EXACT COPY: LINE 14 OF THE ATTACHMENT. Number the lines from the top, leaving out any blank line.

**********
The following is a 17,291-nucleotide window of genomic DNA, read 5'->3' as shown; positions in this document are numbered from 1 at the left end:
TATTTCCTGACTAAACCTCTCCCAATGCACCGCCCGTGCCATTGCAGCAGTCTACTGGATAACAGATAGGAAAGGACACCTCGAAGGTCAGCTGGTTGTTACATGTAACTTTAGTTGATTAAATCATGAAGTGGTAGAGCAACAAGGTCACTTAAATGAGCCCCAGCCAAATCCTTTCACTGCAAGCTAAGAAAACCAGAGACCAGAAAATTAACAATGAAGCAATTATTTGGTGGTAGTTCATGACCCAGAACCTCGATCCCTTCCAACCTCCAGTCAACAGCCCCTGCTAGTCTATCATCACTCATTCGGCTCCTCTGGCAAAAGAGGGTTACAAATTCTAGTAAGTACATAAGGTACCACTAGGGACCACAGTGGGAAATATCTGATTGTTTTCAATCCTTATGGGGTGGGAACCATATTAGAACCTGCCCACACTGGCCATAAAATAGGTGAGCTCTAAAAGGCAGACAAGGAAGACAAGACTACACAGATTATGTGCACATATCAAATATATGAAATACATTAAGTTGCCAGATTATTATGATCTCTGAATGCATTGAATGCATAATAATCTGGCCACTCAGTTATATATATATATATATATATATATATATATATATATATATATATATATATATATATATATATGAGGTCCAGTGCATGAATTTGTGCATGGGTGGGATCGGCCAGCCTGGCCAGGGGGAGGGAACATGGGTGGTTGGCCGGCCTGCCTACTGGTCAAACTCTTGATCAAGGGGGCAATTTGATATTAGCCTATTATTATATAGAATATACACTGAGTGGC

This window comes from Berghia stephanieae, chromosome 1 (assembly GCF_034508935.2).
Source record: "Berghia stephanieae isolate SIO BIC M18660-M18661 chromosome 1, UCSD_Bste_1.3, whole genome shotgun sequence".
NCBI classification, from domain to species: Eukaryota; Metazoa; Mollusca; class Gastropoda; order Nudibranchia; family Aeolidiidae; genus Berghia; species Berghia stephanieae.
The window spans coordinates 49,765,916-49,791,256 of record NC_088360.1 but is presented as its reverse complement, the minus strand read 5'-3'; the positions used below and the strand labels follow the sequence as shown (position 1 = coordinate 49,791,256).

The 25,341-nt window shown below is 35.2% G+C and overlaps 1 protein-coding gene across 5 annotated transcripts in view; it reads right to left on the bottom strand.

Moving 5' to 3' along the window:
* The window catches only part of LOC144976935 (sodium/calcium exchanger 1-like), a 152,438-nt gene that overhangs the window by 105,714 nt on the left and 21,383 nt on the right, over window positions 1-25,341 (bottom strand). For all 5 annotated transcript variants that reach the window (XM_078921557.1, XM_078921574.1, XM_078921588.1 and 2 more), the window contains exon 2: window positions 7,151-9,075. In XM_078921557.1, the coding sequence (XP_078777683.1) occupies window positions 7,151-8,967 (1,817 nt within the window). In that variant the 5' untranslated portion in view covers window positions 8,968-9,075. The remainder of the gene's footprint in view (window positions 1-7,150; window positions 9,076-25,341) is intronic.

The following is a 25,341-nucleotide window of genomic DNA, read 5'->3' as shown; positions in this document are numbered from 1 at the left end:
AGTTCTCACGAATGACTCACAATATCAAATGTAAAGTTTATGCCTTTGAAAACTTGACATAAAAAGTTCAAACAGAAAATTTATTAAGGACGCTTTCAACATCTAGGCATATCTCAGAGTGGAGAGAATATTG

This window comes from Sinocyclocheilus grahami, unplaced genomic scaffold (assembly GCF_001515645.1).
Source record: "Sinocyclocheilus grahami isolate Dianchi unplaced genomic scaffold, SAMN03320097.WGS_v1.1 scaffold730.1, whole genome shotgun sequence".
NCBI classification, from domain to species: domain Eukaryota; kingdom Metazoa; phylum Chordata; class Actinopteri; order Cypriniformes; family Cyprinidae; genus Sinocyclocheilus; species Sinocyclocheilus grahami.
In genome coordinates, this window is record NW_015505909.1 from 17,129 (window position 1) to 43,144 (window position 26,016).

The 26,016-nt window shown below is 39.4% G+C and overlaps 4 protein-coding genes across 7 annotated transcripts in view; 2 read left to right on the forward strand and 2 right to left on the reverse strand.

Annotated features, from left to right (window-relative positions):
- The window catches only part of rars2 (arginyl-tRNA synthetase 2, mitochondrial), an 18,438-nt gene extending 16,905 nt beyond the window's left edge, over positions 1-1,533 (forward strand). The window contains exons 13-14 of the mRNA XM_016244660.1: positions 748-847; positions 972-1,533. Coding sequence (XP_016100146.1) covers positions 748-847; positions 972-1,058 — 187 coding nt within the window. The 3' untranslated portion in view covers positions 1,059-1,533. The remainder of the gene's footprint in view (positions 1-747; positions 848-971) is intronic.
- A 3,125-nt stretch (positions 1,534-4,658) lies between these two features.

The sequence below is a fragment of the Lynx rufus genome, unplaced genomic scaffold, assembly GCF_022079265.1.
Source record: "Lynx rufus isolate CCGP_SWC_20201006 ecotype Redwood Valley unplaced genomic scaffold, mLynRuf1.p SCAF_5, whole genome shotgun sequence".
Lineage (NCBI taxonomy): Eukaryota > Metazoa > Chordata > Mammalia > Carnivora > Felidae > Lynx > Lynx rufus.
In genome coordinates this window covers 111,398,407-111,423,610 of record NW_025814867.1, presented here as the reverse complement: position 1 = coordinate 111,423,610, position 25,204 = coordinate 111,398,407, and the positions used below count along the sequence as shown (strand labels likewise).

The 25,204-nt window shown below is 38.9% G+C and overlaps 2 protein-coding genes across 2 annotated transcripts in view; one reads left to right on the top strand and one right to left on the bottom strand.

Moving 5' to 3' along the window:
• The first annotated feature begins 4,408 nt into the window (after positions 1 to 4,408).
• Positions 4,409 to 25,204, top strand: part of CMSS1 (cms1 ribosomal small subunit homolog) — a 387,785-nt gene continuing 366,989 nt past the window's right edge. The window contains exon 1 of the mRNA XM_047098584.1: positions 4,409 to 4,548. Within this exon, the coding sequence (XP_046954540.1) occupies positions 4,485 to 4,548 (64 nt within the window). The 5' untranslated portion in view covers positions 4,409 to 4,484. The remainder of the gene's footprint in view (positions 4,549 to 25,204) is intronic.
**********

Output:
NCBI classification, from domain to species: domain Eukaryota; kingdom Metazoa; phylum Chordata; class Actinopteri; order Cypriniformes; family Cyprinidae; genus Sinocyclocheilus; species Sinocyclocheilus grahami.